The IPCC’s sixth assessment report says small-scale fishers are among the people on the planet most vulnerable to the effects of climate change
This article is by Ahana Lakshmi (firstname.lastname@example.org), an independent consultant
An estimated 90 per cent of all people directly dependent on marine and inland capture fisheries work in the small-scale fisheries sub-sector. They are largely rooted in local communities, catching fish using traditional knowledge, and labour- and skill-intensive methods. Their lives—along coastal and riparian areas—and their livelihoods, closely linked to the health of ecosystems and biodiversity, make them uniquely vulnerable to the impacts of climate change.
The Working Group II (WG II) of the Intergovernmental Panel on Climate Change (IPCC) released its sixth Assessment Report (AR6) on 28 February 2022. Its findings state that small-scale fisheries livelihoods and jobs are the most vulnerable to climate-driven changes in marine resources and ecosystem services. This is because the abundance of fish depends mainly on suitable environmental conditions. For the fisheries, the catch composition depends on indigenous or local knowledge developed over generations.
… coastal erosion puts thousands of families living close to the shoreline at risk, forcing many of them to relocate inland
In general, the report focuses on climate-change impacts, adaptation and vulnerability. It has highlighted that efforts to mitigate these risks are clearly not sufficient, despite increasing attention to climate-related risks. The impacts will be hardest on those populations and ecosystems with low coping abilities, including some small-scale fishing communities and the aquatic ecosystems they depend on. How exactly are small-scale fisheries likely to be affected?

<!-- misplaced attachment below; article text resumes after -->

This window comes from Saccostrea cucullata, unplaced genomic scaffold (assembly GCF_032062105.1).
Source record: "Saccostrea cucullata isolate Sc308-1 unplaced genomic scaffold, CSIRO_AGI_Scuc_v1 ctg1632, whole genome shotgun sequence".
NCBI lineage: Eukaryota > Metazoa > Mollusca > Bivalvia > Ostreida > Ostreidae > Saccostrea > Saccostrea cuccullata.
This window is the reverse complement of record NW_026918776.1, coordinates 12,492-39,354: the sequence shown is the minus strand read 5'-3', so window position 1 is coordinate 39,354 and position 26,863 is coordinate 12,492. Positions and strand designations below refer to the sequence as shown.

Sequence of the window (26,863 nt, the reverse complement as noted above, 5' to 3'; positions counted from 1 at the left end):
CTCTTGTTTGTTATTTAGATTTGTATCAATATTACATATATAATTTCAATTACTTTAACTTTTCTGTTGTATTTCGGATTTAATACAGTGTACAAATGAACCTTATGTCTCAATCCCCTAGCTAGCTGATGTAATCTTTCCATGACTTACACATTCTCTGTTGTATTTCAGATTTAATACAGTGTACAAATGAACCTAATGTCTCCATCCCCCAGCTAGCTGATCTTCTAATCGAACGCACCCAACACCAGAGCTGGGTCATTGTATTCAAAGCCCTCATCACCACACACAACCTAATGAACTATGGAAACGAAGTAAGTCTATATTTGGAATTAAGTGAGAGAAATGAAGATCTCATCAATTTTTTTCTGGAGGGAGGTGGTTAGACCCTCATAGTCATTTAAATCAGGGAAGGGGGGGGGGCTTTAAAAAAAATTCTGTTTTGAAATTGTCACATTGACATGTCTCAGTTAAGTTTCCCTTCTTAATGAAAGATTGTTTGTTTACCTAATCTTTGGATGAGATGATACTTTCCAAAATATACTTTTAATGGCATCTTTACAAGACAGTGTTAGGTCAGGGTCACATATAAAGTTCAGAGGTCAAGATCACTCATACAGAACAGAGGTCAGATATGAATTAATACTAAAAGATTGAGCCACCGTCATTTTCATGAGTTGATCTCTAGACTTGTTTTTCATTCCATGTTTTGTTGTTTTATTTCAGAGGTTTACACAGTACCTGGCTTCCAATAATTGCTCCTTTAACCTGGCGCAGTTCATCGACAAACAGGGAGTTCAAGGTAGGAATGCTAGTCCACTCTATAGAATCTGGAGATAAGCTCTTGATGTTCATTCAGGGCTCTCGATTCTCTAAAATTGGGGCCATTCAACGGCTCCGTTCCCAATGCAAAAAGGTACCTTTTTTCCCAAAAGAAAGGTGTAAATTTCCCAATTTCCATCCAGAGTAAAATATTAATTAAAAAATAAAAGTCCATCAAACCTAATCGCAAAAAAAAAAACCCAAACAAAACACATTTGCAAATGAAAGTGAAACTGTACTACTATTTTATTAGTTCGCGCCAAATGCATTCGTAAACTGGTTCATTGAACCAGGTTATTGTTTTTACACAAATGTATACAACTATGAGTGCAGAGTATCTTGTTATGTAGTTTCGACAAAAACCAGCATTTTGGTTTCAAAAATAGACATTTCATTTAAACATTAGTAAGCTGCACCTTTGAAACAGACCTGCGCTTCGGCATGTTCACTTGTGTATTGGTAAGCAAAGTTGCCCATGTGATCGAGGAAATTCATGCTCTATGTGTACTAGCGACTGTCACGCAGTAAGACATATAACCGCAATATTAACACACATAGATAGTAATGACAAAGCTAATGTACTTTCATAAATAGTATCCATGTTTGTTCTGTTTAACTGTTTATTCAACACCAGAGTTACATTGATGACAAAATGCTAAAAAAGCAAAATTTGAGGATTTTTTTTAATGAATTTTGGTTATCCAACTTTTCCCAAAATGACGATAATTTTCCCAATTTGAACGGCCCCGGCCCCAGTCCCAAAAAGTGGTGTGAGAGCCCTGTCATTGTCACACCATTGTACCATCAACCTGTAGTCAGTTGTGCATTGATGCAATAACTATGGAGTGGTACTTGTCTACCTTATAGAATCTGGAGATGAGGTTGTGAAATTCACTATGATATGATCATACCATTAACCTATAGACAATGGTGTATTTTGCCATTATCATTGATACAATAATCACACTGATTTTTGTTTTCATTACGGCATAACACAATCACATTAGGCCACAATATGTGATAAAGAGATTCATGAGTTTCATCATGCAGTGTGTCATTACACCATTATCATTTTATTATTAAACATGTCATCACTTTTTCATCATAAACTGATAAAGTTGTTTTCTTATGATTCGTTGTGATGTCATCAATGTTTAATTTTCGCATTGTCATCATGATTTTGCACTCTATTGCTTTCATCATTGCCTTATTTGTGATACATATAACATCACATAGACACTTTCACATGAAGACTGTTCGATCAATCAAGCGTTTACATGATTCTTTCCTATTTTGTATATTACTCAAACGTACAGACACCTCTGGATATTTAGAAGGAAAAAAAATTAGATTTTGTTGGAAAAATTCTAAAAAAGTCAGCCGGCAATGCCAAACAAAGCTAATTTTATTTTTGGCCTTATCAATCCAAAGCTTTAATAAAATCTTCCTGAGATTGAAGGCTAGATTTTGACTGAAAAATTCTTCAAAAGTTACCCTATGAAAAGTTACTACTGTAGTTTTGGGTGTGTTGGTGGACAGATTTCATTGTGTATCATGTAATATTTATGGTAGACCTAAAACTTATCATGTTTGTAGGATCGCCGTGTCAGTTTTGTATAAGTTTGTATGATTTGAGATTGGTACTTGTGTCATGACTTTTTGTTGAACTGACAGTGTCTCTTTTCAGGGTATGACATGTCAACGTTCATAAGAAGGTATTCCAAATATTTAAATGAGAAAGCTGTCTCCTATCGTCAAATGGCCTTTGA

To most people living in coastal areas, climate change is mainly associated with rising sea levels, increased intensity of storms and associated sea surges. Significant proportions of people who practise small-scale fisheries and aquaculture live close to the shore; they have been experiencing more frequent inundation and exposure to storms that destroy homes and livelihoods.
They are also increasingly prone to potable water shortages as rising sea levels and stronger storm surges result in saline intrusion into groundwater. Rising sea levels have resulted in stronger waves and tidal surges encroaching on coastal settlements; coastal erosion puts thousands of families living close to the shoreline at risk, forcing many of them to relocate inland.
In addition to these risks, a major worry for small-scale fisheries is the very availability of fish. The productivity of our oceans relies on phytoplankton, mostly single-celled plants suspended in the water. Spawning of fish is intricately connected with plankton blooms, fed by nutrients that, in turn, are regulated by the seasonal ‘overturn’ and mixing in the water column. While the previous IPCC reports warned about increase in sea surface temperature (SST), this report goes further; it talks about the increased likelihood of marine heatwaves (MHW). Such heatwaves cause strong surface water stratification, reduction in nutrient supply and consequent changes in primary production timings.
Ocean acidification especially threatens ecosystems such as coral reefs, and single-species fisheries such as lobster, oyster and clam